nil or #nil?
iamtv at hotmail.com
Tue Aug 25 23:45:58 UTC 1998
you people are pathetically geeky. Get your heads out of your pocket
protectors and get a life.
>From squeak-request at cs.uiuc.edu Tue Aug 25 16:25:26 1998
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>Date: Tue, 25 Aug 1998 18:19:19 -0500
>From: Dwight Hughes <dwighth at ipa.net>
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>To: squeak at cs.uiuc.edu
>Subject: Re: nil or #nil?
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>Dana Anthony wrote:
>> Dwight Hughes wrote:
>> > In this light, nil, true, and false are literals - but so are #nil,
>> > #true, and #false -- the problem right now is that nil ~~ #nil,
>> > #true, and false ~~ #false, which is a bit counterintuitive. Would
>> > outrage anyone to consider nil, true and false to be syntactic
>> > #nil, #true, and #false?
>> > -- Dwight
>> You bet people would be outraged.
>> Mainly because of a simple fact: #nil, #true, and #false are
>> of Symbol.
>> nil is an instance of UndefinedObject; true is of True and false of
>Well, I consider nil, true, and false to all be symbols -- in the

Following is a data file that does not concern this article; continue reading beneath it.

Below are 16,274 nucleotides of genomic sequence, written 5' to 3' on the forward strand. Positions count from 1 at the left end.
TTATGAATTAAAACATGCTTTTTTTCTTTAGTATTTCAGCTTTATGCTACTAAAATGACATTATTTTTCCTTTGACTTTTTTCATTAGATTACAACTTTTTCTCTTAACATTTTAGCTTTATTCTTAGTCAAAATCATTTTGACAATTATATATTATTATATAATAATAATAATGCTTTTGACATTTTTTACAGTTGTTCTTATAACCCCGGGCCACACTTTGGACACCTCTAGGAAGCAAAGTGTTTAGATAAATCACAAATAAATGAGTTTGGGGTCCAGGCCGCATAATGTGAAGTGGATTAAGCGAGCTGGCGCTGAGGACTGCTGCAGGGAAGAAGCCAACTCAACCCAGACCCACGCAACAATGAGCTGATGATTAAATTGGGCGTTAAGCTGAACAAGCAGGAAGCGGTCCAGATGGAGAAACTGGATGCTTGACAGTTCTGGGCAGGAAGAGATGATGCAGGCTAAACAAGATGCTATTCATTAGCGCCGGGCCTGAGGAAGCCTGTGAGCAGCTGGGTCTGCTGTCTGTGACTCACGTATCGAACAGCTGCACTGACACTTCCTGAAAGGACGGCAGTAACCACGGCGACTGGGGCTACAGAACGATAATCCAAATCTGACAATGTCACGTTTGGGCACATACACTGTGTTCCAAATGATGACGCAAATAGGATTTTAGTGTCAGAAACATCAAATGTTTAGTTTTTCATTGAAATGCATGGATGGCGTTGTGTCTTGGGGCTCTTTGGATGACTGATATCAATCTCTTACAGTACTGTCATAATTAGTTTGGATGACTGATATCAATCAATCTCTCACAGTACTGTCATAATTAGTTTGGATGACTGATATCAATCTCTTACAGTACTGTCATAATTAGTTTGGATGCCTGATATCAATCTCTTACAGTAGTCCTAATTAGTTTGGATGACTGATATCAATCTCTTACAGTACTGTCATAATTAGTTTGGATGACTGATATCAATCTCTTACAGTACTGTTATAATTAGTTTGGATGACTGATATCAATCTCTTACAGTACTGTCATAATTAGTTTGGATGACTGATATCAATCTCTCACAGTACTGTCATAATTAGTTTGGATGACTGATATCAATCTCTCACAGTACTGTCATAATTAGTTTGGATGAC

>generic sense -- and consider the schizm between them and instances of
>Symbol to be an design artifact forced upon Dan and crew to compensate
>for the single inheritance class structure and the limiting of method
>dispatch to the class of the receiver (instead of the receiver itself).
>So Dan waved his keyboard and said: "Let there be true and false and
>nil, and let each take unto itself a class and a place in the
>by which each shall be known to all." I understand your objections
>within the present Squeak/Smalltalk design, but I also find that having
>#nil, #true, and #false be meaningless symbols with no correspondence
>nil, true, and false to be rather ugly.
>> How can a symbol be == to an undefinedObject or a boolean? It
>That depends on how badly I want to win this debate ;-).
>> That's just not object oriented :) :)
>Ever hear of multiple inheritance? A dandy concept for situations like
>this (and for diverting attention from the topic at hand). (For those
>interested in such things, "closure based" multiple inheritance (as
>implemented in Idol - an object-oriented variant of Icon) is worth
>checking out: http://www.cs.utsa.edu/research/idol/closure.ps.)
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